LOUISVILLE, Ky. – To effectively improve the health of people and the delivery of health care, you don’t need everything – just the right things.
That is the premise behind the keynote address at Research!Louisville, to be presented at 1 p.m., Friday, Oct. 30, by Clay B. Marsh, M.D., vice president and executive dean of health sciences at West Virginia University. Admission is free to the event which will be held in Rooms 101/102 of the Kosair Charities Clinical & Translational Research Building at the University of Louisville Health Sciences Center, 505 S. Hancock St.
Celebrating its 20th anniversary, Research!Louisville is an annual conference that highlights research conducted by the institutions in the Louisville Medical Center. Research!Louisville will be held Oct. 27-30 in several locations in the medical center area.
Marsh will present “Leveraging Nature to Create an Anti-Fragile Health Care System: From Black Swans to the Marines.” His address will focus on issues uncovered in the asymmetry found in complex systems, or as author Malcolm Gladwell postulated in his 2002 book The Tipping Point: How Little Things Can Make a Big Difference, the Law of the Few.
Gladwell noted that achieving a result – such as making something go viral – requires “connectors,” or people who know many others; “mavens,” people who know the best things; and “salespeople,” people who try things first. With the right grouping of connectors, mavens and salespeople, you don’t need to involve everyone, just the “right” ones to achieve your result.
“This Law of the Few extends to all systems in nature,” Marsh said. “Only a few elements out of many are most important. In health, for example, although a complex series of events define every individual’s health status, one very simple approach is to examine the natural process that makes each of us less healthy: aging.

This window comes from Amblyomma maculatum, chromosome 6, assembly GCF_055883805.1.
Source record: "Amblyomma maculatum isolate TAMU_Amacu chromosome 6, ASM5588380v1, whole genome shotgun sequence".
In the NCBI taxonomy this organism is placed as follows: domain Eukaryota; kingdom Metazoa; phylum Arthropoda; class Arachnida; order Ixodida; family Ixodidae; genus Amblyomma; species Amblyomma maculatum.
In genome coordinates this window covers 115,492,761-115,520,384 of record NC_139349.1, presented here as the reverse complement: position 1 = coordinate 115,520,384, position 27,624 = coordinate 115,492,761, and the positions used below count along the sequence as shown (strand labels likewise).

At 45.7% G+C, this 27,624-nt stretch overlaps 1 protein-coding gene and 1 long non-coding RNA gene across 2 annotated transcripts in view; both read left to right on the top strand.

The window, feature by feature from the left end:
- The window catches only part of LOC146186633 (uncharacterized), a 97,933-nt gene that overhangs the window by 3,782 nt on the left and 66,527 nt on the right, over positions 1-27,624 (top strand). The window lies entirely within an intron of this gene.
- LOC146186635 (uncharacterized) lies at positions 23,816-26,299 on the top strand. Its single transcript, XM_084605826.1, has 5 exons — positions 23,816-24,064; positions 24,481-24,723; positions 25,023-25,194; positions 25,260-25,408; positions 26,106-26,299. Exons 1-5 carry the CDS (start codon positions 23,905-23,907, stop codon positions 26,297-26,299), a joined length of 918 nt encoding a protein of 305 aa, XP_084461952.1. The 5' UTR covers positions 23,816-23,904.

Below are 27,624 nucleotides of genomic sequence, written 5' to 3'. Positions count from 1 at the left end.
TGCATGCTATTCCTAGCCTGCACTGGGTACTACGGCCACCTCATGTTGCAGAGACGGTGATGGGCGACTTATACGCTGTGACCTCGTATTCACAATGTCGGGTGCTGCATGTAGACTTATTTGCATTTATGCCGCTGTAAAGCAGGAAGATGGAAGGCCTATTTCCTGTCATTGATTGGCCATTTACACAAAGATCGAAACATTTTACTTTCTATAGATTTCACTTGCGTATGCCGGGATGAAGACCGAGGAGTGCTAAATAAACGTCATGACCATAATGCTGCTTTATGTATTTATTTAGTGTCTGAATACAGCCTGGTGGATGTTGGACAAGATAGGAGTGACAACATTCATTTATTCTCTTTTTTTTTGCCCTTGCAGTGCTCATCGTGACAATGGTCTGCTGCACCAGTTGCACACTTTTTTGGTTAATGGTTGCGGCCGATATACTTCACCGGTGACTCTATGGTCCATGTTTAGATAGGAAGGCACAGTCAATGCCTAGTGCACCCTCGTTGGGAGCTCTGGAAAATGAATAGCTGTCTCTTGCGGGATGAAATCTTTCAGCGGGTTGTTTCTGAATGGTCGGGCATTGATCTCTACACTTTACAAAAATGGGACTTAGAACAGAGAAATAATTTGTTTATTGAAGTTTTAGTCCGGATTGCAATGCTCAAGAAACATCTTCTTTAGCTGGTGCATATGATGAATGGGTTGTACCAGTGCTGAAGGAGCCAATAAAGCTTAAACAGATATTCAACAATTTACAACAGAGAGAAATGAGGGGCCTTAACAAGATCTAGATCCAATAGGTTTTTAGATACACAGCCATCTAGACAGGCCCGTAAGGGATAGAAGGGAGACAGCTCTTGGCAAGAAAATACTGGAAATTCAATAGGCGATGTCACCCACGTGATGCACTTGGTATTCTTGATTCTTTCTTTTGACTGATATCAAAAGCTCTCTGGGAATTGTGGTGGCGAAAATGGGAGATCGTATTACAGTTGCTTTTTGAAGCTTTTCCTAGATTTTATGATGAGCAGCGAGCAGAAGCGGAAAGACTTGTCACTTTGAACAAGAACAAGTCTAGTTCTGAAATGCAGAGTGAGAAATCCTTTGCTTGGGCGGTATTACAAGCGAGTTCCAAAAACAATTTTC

“In this paradigm, the things that indicate a lower biological age improve health. Things that indicate an elevated biological age decrease health.” From that perspective, Marsh said, we can identify those behaviors and activities that foster health and wellness.
Marsh will discuss how the Law of the Few also can help lead to novel designs in new health care systems that both learn from and meet the needs of people. Health care providers are advised to create systems that embrace and benefit from volatility, and change the model of care from an emphasis on disease to one on health.
“By identifying the key elements that identify health – what it means to be a healthy person – we begin to know how to create the social systems needed to nudge behavior to health and measure it at a personal level,” he said.
Research!Louisville is sponsored by the University of Louisville Health Sciences Center, University of Louisville Hospital/KentuckyOne Health, Jewish Hospital & St. Mary’s Foundation/KentuckyOne Health and Norton Healthcare.
For the full schedule of presentations, go www.researchlouisville.org.